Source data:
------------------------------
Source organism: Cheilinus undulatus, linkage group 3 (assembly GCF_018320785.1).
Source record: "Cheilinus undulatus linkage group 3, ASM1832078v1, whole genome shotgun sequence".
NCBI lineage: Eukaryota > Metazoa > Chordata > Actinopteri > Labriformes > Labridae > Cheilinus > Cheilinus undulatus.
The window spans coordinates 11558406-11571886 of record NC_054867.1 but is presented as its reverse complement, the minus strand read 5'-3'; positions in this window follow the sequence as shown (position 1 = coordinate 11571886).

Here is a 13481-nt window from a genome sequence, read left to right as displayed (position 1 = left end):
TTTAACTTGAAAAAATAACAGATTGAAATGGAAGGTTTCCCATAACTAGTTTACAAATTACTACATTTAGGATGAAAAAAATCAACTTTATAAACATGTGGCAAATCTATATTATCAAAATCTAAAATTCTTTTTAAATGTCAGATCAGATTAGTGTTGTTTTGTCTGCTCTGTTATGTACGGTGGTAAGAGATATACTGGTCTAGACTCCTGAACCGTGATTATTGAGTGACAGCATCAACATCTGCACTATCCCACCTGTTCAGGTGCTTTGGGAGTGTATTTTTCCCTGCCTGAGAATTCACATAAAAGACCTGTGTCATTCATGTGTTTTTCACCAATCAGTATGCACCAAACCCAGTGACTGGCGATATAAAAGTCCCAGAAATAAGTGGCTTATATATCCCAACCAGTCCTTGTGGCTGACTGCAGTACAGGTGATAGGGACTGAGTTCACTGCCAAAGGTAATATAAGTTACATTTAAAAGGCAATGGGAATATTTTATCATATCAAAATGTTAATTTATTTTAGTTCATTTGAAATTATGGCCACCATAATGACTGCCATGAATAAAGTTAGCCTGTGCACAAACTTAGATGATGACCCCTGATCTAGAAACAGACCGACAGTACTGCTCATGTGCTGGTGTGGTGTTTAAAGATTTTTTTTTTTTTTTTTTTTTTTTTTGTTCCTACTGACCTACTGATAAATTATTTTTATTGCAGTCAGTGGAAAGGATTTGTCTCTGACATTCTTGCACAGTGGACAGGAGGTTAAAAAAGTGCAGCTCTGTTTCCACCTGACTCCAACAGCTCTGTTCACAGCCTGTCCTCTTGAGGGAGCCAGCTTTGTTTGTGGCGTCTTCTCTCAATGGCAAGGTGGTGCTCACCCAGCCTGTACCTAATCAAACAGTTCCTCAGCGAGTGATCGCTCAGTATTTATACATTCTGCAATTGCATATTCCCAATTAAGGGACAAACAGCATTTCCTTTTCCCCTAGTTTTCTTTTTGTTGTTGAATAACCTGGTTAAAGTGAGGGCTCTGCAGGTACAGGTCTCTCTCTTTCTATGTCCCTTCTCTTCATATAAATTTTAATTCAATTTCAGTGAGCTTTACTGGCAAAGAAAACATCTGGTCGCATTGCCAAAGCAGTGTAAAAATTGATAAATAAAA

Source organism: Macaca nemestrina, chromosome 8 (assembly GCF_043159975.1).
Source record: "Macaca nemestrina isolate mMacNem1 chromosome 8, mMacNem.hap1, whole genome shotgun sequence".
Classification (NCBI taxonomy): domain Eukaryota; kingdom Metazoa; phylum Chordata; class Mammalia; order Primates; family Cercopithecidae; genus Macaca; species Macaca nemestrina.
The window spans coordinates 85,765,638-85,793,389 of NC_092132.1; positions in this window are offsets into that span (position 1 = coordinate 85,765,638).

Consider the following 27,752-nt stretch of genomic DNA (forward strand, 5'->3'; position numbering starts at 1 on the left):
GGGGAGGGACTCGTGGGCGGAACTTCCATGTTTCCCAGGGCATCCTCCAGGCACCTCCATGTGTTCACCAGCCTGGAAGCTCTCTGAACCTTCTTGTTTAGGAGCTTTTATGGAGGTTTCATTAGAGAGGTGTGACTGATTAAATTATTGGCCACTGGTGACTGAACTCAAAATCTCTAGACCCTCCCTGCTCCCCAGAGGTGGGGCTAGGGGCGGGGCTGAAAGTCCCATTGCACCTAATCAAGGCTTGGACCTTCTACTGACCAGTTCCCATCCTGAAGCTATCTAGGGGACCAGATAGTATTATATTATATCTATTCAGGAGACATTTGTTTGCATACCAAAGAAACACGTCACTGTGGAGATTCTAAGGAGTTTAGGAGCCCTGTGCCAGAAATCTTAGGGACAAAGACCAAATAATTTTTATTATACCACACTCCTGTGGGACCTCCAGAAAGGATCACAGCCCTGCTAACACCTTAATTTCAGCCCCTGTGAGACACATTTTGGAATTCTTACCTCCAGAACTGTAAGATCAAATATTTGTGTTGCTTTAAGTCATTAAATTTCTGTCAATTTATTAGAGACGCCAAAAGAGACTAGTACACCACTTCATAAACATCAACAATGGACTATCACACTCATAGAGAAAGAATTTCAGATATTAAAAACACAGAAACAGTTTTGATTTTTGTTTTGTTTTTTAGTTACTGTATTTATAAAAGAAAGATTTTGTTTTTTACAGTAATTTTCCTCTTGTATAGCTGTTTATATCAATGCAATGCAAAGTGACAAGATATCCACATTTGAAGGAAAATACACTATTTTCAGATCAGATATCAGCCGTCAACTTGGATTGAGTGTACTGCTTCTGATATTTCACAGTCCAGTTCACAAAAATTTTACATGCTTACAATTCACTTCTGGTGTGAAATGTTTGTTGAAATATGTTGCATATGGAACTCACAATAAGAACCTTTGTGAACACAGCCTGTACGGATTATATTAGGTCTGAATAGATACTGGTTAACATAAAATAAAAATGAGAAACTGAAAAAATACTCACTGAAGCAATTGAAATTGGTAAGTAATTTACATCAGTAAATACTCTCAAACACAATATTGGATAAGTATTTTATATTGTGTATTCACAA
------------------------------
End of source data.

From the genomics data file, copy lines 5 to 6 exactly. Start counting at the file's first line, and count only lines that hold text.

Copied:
Here is a 13481-nt window from a genome sequence, read left to right as displayed (position 1 = left end):
TTTAACTTGAAAAAATAACAGATTGAAATGGAAGGTTTCCCATAACTAGTTTACAAATTACTACATTTAGGATGAAAAAAATCAACTTTATAAACATGTGGCAAATCTATATTATCAAAATCTAAAATTCTTTTTAAATGTCAGATCAGATTAGTGTTGTTTTGTCTGCTCTGTTATGTACGGTGGTAAGAGATATACTGGTCTAGACTCCTGAACCGTGATTATTGAGTGACAGCATCAACATCTGCACTATCCCACCTGTTCAGGTGCTTTGGGAGTGTATTTTTCCCTGCCTGAGAATTCACATAAAAGACCTGTGTCATTCATGTGTTTTTCACCAATCAGTATGCACCAAACCCAGTGACTGGCGATATAAAAGTCCCAGAAATAAGTGGCTTATATATCCCAACCAGTCCTTGTGGCTGACTGCAGTACAGGTGATAGGGACTGAGTTCACTGCCAAAGGTAATATAAGTTACATTTAAAAGGCAATGGGAATATTTTATCATATCAAAATGTTAATTTATTTTAGTTCATTTGAAATTATGGCCACCATAATGACTGCCATGAATAAAGTTAGCCTGTGCACAAACTTAGATGATGACCCCTGATCTAGAAACAGACCGACAGTACTGCTCATGTGCTGGTGTGGTGTTTAAAGATTTTTTTTTTTTTTTTTTTTTTTTTTGTTCCTACTGACCTACTGATAAATTATTTTTATTGCAGTCAGTGGAAAGGATTTGTCTCTGACATTCTTGCACAGTGGACAGGAGGTTAAAAAAGTGCAGCTCTGTTTCCACCTGACTCCAACAGCTCTGTTCACAGCCTGTCCTCTTGAGGGAGCCAGCTTTGTTTGTGGCGTCTTCTCTCAATGGCAAGGTGGTGCTCACCCAGCCTGTACCTAATCAAACAGTTCCTCAGCGAGTGATCGCTCAGTATTTATACATTCTGCAATTGCATATTCCCAATTAAGGGACAAACAGCATTTCCTTTTCCCCTAGTTTTCTTTTTGTTGTTGAATAACCTGGTTAAAGTGAGGGCTCTGCAGGTACAGGTCTCTCTCTTTCTATGTCCCTTCTCTTCATATAAATTTTAATTCAATTTCAGTGAGCTTTACTGGCAAAGAAAACATCTGGTCGCATTGCCAAAGCAGTGTAAAAATTGATAAATAAAA